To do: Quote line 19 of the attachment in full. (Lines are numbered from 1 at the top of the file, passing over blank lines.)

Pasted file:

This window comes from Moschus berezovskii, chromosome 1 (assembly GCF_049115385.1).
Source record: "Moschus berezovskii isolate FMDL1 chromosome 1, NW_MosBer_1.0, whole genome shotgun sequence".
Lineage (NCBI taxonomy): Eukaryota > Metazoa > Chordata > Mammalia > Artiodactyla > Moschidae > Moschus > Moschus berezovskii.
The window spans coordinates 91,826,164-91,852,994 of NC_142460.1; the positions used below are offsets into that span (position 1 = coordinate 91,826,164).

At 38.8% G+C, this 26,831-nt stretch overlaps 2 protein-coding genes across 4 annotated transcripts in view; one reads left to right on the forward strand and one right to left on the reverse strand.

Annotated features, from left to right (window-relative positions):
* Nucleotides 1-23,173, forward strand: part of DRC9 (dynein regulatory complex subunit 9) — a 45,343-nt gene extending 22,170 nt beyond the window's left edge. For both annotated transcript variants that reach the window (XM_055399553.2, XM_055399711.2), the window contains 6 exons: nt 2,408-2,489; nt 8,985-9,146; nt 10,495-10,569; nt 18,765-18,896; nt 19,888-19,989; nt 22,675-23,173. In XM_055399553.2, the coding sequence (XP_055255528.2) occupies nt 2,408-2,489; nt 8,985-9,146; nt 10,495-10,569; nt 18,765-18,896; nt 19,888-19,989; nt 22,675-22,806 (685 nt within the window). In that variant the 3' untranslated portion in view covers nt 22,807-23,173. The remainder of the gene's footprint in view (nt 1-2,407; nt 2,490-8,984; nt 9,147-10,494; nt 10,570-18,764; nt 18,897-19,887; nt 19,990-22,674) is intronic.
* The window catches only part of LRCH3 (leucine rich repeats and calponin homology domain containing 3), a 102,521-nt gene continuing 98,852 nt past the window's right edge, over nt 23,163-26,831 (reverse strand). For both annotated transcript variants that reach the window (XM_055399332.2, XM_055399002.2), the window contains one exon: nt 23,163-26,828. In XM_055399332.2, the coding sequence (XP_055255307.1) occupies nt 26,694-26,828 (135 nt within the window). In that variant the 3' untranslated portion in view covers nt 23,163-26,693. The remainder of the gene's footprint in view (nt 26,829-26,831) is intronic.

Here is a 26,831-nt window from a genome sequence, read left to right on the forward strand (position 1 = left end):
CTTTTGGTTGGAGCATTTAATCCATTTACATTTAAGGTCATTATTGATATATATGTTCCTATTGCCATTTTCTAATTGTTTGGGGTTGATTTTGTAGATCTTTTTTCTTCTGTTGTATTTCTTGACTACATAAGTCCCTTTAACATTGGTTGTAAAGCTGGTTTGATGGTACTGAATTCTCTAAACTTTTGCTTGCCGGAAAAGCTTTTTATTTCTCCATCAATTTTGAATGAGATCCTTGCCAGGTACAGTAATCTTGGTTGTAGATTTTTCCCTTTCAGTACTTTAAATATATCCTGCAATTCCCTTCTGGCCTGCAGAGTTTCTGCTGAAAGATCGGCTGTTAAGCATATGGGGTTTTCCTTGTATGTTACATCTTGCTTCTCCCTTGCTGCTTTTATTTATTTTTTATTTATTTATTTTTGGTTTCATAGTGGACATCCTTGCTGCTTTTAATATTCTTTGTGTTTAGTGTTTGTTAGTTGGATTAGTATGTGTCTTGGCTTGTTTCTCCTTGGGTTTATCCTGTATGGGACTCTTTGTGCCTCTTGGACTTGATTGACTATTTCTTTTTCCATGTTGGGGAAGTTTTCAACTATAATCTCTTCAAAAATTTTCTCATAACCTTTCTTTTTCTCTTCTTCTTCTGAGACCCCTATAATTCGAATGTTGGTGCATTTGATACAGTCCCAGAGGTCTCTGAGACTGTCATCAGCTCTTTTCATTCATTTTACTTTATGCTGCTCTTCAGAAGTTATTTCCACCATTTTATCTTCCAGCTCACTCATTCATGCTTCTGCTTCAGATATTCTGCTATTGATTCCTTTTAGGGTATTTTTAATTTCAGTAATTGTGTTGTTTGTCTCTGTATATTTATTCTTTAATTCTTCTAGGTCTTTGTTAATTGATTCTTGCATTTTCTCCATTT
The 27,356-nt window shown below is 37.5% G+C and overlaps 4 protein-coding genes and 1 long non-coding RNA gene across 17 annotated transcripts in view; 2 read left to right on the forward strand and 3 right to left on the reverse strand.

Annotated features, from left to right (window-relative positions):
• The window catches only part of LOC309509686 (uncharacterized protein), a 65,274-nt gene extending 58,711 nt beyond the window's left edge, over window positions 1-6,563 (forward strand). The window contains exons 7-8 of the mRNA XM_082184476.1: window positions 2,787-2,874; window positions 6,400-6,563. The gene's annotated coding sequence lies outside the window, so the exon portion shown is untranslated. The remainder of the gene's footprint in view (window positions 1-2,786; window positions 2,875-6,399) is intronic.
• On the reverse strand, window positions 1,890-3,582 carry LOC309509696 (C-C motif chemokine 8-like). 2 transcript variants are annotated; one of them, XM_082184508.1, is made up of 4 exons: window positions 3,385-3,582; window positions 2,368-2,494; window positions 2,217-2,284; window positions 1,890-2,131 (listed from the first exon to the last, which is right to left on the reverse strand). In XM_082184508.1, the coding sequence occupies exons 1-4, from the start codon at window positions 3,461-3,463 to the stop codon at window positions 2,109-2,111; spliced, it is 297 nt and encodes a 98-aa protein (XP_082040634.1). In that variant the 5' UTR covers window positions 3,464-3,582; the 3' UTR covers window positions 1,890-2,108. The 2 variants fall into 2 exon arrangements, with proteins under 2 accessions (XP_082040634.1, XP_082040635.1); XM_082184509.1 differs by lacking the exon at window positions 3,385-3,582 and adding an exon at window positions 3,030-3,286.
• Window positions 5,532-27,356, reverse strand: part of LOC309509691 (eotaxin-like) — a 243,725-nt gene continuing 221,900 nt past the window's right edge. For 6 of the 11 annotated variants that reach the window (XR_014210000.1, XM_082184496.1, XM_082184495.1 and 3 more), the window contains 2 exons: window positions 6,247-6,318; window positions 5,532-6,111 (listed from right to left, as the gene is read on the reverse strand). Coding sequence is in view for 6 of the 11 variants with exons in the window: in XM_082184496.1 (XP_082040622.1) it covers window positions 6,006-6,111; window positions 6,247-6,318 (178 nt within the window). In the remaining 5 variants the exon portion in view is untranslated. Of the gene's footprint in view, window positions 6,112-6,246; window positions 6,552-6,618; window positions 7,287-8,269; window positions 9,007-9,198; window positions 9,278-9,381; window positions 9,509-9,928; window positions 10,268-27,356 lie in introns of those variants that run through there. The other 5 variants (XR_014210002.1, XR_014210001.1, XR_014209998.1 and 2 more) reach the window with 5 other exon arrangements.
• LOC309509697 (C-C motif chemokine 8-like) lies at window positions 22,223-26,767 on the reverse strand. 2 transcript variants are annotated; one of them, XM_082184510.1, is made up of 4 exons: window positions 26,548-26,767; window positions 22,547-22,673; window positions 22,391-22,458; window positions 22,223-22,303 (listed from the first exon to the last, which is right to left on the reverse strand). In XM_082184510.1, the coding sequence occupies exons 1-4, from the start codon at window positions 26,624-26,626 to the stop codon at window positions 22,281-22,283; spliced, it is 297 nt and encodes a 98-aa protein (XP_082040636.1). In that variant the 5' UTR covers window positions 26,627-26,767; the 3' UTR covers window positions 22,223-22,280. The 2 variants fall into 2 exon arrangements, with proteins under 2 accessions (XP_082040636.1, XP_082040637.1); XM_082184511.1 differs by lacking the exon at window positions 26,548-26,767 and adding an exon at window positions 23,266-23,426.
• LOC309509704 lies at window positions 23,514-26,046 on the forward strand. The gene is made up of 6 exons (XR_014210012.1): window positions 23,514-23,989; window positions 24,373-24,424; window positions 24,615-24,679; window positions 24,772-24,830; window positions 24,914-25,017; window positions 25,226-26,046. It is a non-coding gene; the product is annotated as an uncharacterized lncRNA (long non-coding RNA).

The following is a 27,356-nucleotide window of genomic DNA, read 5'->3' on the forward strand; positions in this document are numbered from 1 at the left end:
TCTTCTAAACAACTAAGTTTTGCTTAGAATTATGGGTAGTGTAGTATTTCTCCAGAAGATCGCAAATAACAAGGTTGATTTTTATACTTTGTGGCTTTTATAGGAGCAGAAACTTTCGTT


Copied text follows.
TCTTCTAAACAACTAAGTTTTGCTTAGAATTATGGGTAGTGTAGTATTTCTCCAGAAGATCGCAAATAACAAGGTTGATTTTTATACTTTGTGGCTTTTATAGGAGCAGAAACTTTCGTT